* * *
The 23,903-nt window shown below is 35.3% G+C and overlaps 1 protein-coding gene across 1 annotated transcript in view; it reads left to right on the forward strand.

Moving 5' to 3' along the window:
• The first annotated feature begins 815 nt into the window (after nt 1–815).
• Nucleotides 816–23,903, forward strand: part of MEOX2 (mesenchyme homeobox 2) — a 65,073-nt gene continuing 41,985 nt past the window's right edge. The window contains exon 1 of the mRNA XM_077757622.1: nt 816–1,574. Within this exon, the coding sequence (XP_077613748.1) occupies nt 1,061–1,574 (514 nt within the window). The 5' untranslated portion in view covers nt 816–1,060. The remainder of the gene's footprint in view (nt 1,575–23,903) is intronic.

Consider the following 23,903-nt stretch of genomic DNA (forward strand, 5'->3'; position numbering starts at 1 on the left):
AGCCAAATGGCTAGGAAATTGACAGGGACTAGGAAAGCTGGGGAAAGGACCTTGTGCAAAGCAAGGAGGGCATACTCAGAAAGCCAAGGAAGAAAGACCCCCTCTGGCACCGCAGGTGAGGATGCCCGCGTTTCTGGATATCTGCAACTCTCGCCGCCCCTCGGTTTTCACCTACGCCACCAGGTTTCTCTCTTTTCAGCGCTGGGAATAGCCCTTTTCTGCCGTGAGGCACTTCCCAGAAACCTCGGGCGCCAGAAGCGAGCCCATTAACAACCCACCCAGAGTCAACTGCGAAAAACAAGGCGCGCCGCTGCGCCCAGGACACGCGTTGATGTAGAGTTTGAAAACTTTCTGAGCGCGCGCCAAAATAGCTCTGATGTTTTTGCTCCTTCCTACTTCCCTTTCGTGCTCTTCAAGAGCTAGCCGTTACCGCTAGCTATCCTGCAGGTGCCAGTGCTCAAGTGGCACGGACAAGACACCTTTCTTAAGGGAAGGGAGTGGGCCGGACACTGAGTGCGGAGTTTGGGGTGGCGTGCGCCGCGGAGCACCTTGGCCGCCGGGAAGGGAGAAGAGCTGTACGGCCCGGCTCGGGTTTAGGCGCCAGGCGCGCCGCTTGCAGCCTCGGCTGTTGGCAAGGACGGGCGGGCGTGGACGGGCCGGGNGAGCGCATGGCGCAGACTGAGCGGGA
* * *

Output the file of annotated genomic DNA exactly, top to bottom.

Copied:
The 23,903-nt window shown below is 35.3% G+C and overlaps 1 protein-coding gene across 1 annotated transcript in view; it reads left to right on the forward strand.

Moving 5' to 3' along the window:
• The first annotated feature begins 815 nt into the window (after nt 1–815).
• Nucleotides 816–23,903, forward strand: part of MEOX2 (mesenchyme homeobox 2) — a 65,073-nt gene continuing 41,985 nt past the window's right edge. The window contains exon 1 of the mRNA XM_077757622.1: nt 816–1,574. Within this exon, the coding sequence (XP_077613748.1) occupies nt 1,061–1,574 (514 nt within the window). The 5' untranslated portion in view covers nt 816–1,060. The remainder of the gene's footprint in view (nt 1,575–23,903) is intronic.

Consider the following 23,903-nt stretch of genomic DNA (forward strand, 5'->3'; position numbering starts at 1 on the left):
AGCCAAATGGCTAGGAAATTGACAGGGACTAGGAAAGCTGGGGAAAGGACCTTGTGCAAAGCAAGGAGGGCATACTCAGAAAGCCAAGGAAGAAAGACCCCCTCTGGCACCGCAGGTGAGGATGCCCGCGTTTCTGGATATCTGCAACTCTCGCCGCCCCTCGGTTTTCACCTACGCCACCAGGTTTCTCTCTTTTCAGCGCTGGGAATAGCCCTTTTCTGCCGTGAGGCACTTCCCAGAAACCTCGGGCGCCAGAAGCGAGCCCATTAACAACCCACCCAGAGTCAACTGCGAAAAACAAGGCGCGCCGCTGCGCCCAGGACACGCGTTGATGTAGAGTTTGAAAACTTTCTGAGCGCGCGCCAAAATAGCTCTGATGTTTTTGCTCCTTCCTACTTCCCTTTCGTGCTCTTCAAGAGCTAGCCGTTACCGCTAGCTATCCTGCAGGTGCCAGTGCTCAAGTGGCACGGACAAGACACCTTTCTTAAGGGAAGGGAGTGGGCCGGACACTGAGTGCGGAGTTTGGGGTGGCGTGCGCCGCGGAGCACCTTGGCCGCCGGGAAGGGAGAAGAGCTGTACGGCCCGGCTCGGGTTTAGGCGCCAGGCGCGCCGCTTGCAGCCTCGGCTGTTGGCAAGGACGGGCGGGCGTGGACGGGCCGGGNGAGCGCATGGCGCAGACTGAGCGGGA